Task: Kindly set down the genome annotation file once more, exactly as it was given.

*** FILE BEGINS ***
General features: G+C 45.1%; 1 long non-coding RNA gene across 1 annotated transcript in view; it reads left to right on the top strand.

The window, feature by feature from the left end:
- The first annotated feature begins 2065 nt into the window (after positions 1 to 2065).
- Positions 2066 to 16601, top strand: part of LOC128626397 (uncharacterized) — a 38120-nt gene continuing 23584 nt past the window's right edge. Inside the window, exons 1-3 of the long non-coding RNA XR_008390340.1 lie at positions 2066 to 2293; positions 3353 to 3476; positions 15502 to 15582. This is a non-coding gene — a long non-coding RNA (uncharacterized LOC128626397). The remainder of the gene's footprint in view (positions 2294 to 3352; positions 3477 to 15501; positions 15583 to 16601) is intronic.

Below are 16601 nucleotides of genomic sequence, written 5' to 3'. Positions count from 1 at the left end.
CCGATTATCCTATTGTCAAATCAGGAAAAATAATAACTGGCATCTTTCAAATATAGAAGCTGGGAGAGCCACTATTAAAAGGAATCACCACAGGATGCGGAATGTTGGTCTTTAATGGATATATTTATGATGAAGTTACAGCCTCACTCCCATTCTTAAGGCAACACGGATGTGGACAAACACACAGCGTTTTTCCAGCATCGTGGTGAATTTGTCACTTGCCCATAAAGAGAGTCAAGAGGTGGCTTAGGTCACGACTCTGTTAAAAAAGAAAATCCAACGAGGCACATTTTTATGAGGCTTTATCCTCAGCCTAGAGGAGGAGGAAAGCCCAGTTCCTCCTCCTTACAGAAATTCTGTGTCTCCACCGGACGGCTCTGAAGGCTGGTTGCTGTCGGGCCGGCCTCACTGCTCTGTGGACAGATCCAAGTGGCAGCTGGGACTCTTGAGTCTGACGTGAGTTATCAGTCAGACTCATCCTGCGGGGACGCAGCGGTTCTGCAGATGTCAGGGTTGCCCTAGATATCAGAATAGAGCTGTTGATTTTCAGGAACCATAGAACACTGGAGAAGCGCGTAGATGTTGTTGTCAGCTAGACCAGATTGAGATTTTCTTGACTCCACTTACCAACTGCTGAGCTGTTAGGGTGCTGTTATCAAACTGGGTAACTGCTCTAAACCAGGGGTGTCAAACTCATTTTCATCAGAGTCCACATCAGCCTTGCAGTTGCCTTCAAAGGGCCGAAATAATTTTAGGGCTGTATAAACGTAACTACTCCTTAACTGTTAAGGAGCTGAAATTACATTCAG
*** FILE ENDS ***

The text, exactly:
General features: G+C 45.1%; 1 long non-coding RNA gene across 1 annotated transcript in view; it reads left to right on the top strand.

The window, feature by feature from the left end:
- The first annotated feature begins 2065 nt into the window (after positions 1 to 2065).
- Positions 2066 to 16601, top strand: part of LOC128626397 (uncharacterized) — a 38120-nt gene continuing 23584 nt past the window's right edge. Inside the window, exons 1-3 of the long non-coding RNA XR_008390340.1 lie at positions 2066 to 2293; positions 3353 to 3476; positions 15502 to 15582. This is a non-coding gene — a long non-coding RNA (uncharacterized LOC128626397). The remainder of the gene's footprint in view (positions 2294 to 3352; positions 3477 to 15501; positions 15583 to 16601) is intronic.

Below are 16601 nucleotides of genomic sequence, written 5' to 3'. Positions count from 1 at the left end.
CCGATTATCCTATTGTCAAATCAGGAAAAATAATAACTGGCATCTTTCAAATATAGAAGCTGGGAGAGCCACTATTAAAAGGAATCACCACAGGATGCGGAATGTTGGTCTTTAATGGATATATTTATGATGAAGTTACAGCCTCACTCCCATTCTTAAGGCAACACGGATGTGGACAAACACACAGCGTTTTTCCAGCATCGTGGTGAATTTGTCACTTGCCCATAAAGAGAGTCAAGAGGTGGCTTAGGTCACGACTCTGTTAAAAAAGAAAATCCAACGAGGCACATTTTTATGAGGCTTTATCCTCAGCCTAGAGGAGGAGGAAAGCCCAGTTCCTCCTCCTTACAGAAATTCTGTGTCTCCACCGGACGGCTCTGAAGGCTGGTTGCTGTCGGGCCGGCCTCACTGCTCTGTGGACAGATCCAAGTGGCAGCTGGGACTCTTGAGTCTGACGTGAGTTATCAGTCAGACTCATCCTGCGGGGACGCAGCGGTTCTGCAGATGTCAGGGTTGCCCTAGATATCAGAATAGAGCTGTTGATTTTCAGGAACCATAGAACACTGGAGAAGCGCGTAGATGTTGTTGTCAGCTAGACCAGATTGAGATTTTCTTGACTCCACTTACCAACTGCTGAGCTGTTAGGGTGCTGTTATCAAACTGGGTAACTGCTCTAAACCAGGGGTGTCAAACTCATTTTCATCAGAGTCCACATCAGCCTTGCAGTTGCCTTCAAAGGGCCGAAATAATTTTAGGGCTGTATAAACGTAACTACTCCTTAACTGTTAAGGAGCTGAAATTACATTCAG